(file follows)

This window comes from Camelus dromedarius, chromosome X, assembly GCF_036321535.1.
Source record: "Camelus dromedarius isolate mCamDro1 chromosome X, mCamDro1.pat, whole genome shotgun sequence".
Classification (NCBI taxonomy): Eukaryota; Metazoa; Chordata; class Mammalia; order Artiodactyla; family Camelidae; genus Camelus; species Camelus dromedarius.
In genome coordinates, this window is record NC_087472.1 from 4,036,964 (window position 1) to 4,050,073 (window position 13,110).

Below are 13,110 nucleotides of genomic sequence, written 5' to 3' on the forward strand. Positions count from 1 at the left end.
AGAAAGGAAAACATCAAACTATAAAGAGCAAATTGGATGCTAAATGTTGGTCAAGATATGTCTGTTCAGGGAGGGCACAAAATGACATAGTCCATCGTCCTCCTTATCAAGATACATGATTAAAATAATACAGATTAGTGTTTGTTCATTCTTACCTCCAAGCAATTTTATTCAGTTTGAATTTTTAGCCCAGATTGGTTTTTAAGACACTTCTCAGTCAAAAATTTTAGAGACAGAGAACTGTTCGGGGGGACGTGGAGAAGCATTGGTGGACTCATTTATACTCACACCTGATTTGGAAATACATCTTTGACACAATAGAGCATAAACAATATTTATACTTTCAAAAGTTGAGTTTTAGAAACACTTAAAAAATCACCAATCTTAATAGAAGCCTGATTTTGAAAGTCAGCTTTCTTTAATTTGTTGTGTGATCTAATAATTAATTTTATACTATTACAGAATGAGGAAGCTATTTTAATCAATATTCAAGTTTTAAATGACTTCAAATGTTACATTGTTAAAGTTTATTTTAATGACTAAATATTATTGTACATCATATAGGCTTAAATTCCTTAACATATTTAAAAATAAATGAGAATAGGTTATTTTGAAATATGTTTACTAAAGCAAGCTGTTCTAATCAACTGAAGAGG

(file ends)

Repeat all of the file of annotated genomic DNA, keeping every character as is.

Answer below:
This window comes from Camelus dromedarius, chromosome X, assembly GCF_036321535.1.
Source record: "Camelus dromedarius isolate mCamDro1 chromosome X, mCamDro1.pat, whole genome shotgun sequence".
Classification (NCBI taxonomy): Eukaryota; Metazoa; Chordata; class Mammalia; order Artiodactyla; family Camelidae; genus Camelus; species Camelus dromedarius.
In genome coordinates, this window is record NC_087472.1 from 4,036,964 (window position 1) to 4,050,073 (window position 13,110).

Below are 13,110 nucleotides of genomic sequence, written 5' to 3' on the forward strand. Positions count from 1 at the left end.
AGAAAGGAAAACATCAAACTATAAAGAGCAAATTGGATGCTAAATGTTGGTCAAGATATGTCTGTTCAGGGAGGGCACAAAATGACATAGTCCATCGTCCTCCTTATCAAGATACATGATTAAAATAATACAGATTAGTGTTTGTTCATTCTTACCTCCAAGCAATTTTATTCAGTTTGAATTTTTAGCCCAGATTGGTTTTTAAGACACTTCTCAGTCAAAAATTTTAGAGACAGAGAACTGTTCGGGGGGACGTGGAGAAGCATTGGTGGACTCATTTATACTCACACCTGATTTGGAAATACATCTTTGACACAATAGAGCATAAACAATATTTATACTTTCAAAAGTTGAGTTTTAGAAACACTTAAAAAATCACCAATCTTAATAGAAGCCTGATTTTGAAAGTCAGCTTTCTTTAATTTGTTGTGTGATCTAATAATTAATTTTATACTATTACAGAATGAGGAAGCTATTTTAATCAATATTCAAGTTTTAAATGACTTCAAATGTTACATTGTTAAAGTTTATTTTAATGACTAAATATTATTGTACATCATATAGGCTTAAATTCCTTAACATATTTAAAAATAAATGAGAATAGGTTATTTTGAAATATGTTTACTAAAGCAAGCTGTTCTAATCAACTGAAGAGG